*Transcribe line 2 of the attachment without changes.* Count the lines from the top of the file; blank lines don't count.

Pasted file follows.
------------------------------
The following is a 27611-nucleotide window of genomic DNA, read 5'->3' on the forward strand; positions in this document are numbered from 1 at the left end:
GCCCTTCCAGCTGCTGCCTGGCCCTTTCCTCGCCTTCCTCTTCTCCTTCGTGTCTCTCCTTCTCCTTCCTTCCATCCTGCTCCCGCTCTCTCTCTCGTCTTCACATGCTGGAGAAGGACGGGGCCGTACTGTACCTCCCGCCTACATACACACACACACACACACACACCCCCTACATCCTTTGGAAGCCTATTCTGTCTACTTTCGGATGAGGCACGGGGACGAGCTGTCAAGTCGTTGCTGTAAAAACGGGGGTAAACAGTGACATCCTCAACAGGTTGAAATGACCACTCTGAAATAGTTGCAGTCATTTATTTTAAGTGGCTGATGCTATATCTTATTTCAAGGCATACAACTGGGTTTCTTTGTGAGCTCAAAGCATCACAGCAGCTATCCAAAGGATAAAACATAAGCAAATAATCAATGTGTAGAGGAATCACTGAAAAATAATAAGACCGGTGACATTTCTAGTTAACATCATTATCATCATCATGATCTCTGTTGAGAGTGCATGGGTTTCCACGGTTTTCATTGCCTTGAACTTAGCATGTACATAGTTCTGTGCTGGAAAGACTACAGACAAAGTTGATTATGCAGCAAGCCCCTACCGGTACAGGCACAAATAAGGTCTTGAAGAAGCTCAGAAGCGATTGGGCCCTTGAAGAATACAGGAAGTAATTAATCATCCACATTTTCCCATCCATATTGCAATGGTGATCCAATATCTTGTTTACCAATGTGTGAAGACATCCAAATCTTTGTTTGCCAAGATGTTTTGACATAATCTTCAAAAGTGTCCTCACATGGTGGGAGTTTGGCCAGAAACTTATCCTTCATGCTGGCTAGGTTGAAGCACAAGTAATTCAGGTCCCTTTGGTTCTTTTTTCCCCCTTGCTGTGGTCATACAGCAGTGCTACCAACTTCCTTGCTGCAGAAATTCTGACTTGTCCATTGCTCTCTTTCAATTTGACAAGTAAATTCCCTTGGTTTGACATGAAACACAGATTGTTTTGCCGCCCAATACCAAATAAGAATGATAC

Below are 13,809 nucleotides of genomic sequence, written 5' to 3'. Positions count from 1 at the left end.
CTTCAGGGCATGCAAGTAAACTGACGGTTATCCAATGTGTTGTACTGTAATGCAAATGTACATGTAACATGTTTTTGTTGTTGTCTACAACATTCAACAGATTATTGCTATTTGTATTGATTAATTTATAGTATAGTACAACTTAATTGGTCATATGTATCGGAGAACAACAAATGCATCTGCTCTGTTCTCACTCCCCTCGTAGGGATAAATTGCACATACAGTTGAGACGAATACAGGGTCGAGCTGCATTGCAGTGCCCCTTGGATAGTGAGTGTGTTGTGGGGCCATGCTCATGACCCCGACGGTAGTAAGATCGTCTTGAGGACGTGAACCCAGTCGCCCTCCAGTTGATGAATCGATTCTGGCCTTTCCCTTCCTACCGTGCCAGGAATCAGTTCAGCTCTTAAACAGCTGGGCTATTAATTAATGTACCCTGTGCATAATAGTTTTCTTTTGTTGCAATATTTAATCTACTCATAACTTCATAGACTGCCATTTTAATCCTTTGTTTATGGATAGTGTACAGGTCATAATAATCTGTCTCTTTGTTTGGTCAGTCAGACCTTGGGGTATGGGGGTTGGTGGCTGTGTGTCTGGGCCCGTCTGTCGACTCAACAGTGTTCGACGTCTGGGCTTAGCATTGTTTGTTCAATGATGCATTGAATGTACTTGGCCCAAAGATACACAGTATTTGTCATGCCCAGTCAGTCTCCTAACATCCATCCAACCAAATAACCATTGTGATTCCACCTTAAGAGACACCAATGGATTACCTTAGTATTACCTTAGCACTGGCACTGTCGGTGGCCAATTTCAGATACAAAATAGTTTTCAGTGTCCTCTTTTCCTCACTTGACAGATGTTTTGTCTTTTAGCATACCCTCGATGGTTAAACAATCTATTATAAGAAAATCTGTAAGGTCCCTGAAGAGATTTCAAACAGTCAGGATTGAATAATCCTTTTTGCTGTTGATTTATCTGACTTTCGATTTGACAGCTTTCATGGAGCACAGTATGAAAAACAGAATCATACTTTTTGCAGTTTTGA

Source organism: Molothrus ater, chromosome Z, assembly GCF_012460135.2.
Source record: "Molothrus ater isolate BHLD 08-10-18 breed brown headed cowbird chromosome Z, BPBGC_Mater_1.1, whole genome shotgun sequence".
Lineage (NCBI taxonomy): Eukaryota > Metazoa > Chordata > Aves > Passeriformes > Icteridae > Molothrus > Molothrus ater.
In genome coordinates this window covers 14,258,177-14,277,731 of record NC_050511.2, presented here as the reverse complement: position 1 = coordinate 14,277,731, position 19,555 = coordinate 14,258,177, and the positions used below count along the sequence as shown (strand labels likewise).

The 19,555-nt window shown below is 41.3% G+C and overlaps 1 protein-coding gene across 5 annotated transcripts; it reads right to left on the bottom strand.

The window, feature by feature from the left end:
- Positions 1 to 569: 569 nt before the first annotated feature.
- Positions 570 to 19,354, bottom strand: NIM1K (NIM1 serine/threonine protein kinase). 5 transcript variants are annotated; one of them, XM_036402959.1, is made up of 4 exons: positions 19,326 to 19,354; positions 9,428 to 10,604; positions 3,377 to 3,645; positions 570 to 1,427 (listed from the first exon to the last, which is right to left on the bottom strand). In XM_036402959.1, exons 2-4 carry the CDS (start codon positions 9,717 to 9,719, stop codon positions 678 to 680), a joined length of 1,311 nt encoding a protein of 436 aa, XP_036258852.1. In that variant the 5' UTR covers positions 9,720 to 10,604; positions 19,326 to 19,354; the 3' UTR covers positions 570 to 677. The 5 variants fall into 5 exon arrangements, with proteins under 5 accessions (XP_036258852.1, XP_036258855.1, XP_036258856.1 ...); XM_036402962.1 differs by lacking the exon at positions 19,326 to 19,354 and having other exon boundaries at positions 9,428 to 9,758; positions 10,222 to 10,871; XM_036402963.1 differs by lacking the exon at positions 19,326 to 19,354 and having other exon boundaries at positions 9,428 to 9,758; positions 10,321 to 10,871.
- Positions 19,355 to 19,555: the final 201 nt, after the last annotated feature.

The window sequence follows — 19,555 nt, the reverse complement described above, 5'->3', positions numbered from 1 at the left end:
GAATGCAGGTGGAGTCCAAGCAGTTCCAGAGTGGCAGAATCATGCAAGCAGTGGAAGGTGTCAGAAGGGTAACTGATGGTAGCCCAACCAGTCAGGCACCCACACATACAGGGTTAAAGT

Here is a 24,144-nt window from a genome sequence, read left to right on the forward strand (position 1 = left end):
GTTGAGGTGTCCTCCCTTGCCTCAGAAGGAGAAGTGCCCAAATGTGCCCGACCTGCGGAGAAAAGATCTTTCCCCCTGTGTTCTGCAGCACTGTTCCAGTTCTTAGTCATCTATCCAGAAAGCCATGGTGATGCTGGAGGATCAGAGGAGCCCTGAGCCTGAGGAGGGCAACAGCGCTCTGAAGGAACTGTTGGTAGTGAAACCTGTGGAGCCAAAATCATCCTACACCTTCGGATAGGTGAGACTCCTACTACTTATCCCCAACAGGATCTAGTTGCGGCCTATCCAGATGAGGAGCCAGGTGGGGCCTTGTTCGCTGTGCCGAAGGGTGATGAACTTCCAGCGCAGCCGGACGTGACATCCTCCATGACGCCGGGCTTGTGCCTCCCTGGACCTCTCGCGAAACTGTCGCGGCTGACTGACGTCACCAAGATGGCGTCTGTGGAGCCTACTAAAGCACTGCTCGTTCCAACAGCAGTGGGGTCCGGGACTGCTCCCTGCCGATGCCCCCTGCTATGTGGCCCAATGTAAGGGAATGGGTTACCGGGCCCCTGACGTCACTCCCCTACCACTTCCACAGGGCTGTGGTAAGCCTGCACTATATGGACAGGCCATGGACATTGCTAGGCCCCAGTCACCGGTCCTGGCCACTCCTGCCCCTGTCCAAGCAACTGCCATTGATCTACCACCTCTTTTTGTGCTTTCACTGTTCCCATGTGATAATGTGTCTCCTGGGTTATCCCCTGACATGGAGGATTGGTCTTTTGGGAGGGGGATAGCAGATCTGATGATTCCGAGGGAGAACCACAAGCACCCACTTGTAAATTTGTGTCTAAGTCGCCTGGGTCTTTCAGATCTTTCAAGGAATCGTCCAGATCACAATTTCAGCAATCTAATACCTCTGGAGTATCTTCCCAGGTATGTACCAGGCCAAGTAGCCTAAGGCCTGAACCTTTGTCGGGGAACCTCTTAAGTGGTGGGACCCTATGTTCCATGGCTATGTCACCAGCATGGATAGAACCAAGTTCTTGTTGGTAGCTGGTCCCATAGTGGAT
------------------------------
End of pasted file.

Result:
GCCCTTCCAGCTGCTGCCTGGCCCTTTCCTCGCCTTCCTCTTCTCCTTCGTGTCTCTCCTTCTCCTTCCTTCCATCCTGCTCCCGCTCTCTCTCTCGTCTTCACATGCTGGAGAAGGACGGGGCCGTACTGTACCTCCCGCCTACATACACACACACACACACACACACCCCCTACATCCTTTGGAAGCCTATTCTGTCTACTTTCGGATGAGGCACGGGGACGAGCTGTCAAGTCGTTGCTGTAAAAACGGGGGTAAACAGTGACATCCTCAACAGGTTGAAATGACCACTCTGAAATAGTTGCAGTCATTTATTTTAAGTGGCTGATGCTATATCTTATTTCAAGGCATACAACTGGGTTTCTTTGTGAGCTCAAAGCATCACAGCAGCTATCCAAAGGATAAAACATAAGCAAATAATCAATGTGTAGAGGAATCACTGAAAAATAATAAGACCGGTGACATTTCTAGTTAACATCATTATCATCATCATGATCTCTGTTGAGAGTGCATGGGTTTCCACGGTTTTCATTGCCTTGAACTTAGCATGTACATAGTTCTGTGCTGGAAAGACTACAGACAAAGTTGATTATGCAGCAAGCCCCTACCGGTACAGGCACAAATAAGGTCTTGAAGAAGCTCAGAAGCGATTGGGCCCTTGAAGAATACAGGAAGTAATTAATCATCCACATTTTCCCATCCATATTGCAATGGTGATCCAATATCTTGTTTACCAATGTGTGAAGACATCCAAATCTTTGTTTGCCAAGATGTTTTGACATAATCTTCAAAAGTGTCCTCACATGGTGGGAGTTTGGCCAGAAACTTATCCTTCATGCTGGCTAGGTTGAAGCACAAGTAATTCAGGTCCCTTTGGTTCTTTTTTCCCCCTTGCTGTGGTCATACAGCAGTGCTACCAACTTCCTTGCTGCAGAAATTCTGACTTGTCCATTGCTCTCTTTCAATTTGACAAGTAAATTCCCTTGGTTTGACATGAAACACAGATTGTTTTGCCGCCCAATACCAAATAAGAATGATAC